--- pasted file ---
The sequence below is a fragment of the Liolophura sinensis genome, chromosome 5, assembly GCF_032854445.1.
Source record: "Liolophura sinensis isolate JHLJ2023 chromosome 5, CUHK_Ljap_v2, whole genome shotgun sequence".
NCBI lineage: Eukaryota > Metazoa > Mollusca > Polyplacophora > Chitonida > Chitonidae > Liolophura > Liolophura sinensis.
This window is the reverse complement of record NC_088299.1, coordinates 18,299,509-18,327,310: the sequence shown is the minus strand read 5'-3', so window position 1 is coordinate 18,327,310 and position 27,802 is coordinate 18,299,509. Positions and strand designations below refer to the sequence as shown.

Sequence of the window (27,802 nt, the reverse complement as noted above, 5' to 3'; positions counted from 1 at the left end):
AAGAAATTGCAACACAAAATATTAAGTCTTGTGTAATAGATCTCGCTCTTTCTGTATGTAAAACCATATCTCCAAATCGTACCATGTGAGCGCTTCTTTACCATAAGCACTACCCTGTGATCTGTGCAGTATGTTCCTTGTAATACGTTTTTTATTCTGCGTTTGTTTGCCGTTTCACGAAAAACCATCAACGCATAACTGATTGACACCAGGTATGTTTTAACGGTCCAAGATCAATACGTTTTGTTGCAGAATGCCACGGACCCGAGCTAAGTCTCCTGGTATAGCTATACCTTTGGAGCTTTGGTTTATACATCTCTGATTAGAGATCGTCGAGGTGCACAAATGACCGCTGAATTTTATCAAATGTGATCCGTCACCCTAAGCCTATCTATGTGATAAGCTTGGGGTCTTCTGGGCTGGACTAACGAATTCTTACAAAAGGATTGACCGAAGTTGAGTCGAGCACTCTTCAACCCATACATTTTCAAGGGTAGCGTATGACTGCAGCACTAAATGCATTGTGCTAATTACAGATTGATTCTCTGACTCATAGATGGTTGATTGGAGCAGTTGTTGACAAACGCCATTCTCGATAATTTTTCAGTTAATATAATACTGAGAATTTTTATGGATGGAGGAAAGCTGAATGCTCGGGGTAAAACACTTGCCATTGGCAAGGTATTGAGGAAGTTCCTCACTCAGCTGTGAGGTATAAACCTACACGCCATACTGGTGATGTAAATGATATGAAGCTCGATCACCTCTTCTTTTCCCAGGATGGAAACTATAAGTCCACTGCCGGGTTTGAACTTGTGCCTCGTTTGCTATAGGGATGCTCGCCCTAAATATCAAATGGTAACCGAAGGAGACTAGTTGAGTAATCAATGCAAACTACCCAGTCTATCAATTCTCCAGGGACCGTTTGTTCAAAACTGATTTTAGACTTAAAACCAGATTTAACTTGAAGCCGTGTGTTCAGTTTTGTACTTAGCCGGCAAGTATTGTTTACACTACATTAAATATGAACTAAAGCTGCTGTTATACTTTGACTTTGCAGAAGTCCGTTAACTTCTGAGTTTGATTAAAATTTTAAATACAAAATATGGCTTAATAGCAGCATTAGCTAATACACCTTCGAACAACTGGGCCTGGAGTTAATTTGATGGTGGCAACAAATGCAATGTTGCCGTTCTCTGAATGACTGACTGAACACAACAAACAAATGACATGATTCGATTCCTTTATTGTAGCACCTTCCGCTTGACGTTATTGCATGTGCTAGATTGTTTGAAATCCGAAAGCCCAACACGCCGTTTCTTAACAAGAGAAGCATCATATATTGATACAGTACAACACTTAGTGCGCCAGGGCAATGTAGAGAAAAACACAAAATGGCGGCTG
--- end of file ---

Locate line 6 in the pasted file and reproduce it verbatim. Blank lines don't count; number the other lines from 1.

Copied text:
AAGAAATTGCAACACAAAATATTAAGTCTTGTGTAATAGATCTCGCTCTTTCTGTATGTAAAACCATATCTCCAAATCGTACCATGTGAGCGCTTCTTTACCATAAGCACTACCCTGTGATCTGTGCAGTATGTTCCTTGTAATACGTTTTTTATTCTGCGTTTGTTTGCCGTTTCACGAAAAACCATCAACGCATAACTGATTGACACCAGGTATGTTTTAACGGTCCAAGATCAATACGTTTTGTTGCAGAATGCCACGGACCCGAGCTAAGTCTCCTGGTATAGCTATACCTTTGGAGCTTTGGTTTATACATCTCTGATTAGAGATCGTCGAGGTGCACAAATGACCGCTGAATTTTATCAAATGTGATCCGTCACCCTAAGCCTATCTATGTGATAAGCTTGGGGTCTTCTGGGCTGGACTAACGAATTCTTACAAAAGGATTGACCGAAGTTGAGTCGAGCACTCTTCAACCCATACATTTTCAAGGGTAGCGTATGACTGCAGCACTAAATGCATTGTGCTAATTACAGATTGATTCTCTGACTCATAGATGGTTGATTGGAGCAGTTGTTGACAAACGCCATTCTCGATAATTTTTCAGTTAATATAATACTGAGAATTTTTATGGATGGAGGAAAGCTGAATGCTCGGGGTAAAACACTTGCCATTGGCAAGGTATTGAGGAAGTTCCTCACTCAGCTGTGAGGTATAAACCTACACGCCATACTGGTGATGTAAATGATATGAAGCTCGATCACCTCTTCTTTTCCCAGGATGGAAACTATAAGTCCACTGCCGGGTTTGAACTTGTGCCTCGTTTGCTATAGGGATGCTCGCCCTAAATATCAAATGGTAACCGAAGGAGACTAGTTGAGTAATCAATGCAAACTACCCAGTCTATCAATTCTCCAGGGACCGTTTGTTCAAAACTGATTTTAGACTTAAAACCAGATTTAACTTGAAGCCGTGTGTTCAGTTTTGTACTTAGCCGGCAAGTATTGTTTACACTACATTAAATATGAACTAAAGCTGCTGTTATACTTTGACTTTGCAGAAGTCCGTTAACTTCTGAGTTTGATTAAAATTTTAAATACAAAATATGGCTTAATAGCAGCATTAGCTAATACACCTTCGAACAACTGGGCCTGGAGTTAATTTGATGGTGGCAACAAATGCAATGTTGCCGTTCTCTGAATGACTGACTGAACACAACAAACAAATGACATGATTCGATTCCTTTATTGTAGCACCTTCCGCTTGACGTTATTGCATGTGCTAGATTGTTTGAAATCCGAAAGCCCAACACGCCGTTTCTTAACAAGAGAAGCATCATATATTGATACAGTACAACACTTAGTGCGCCAGGGCAATGTAGAGAAAAACACAAAATGGCGGCTG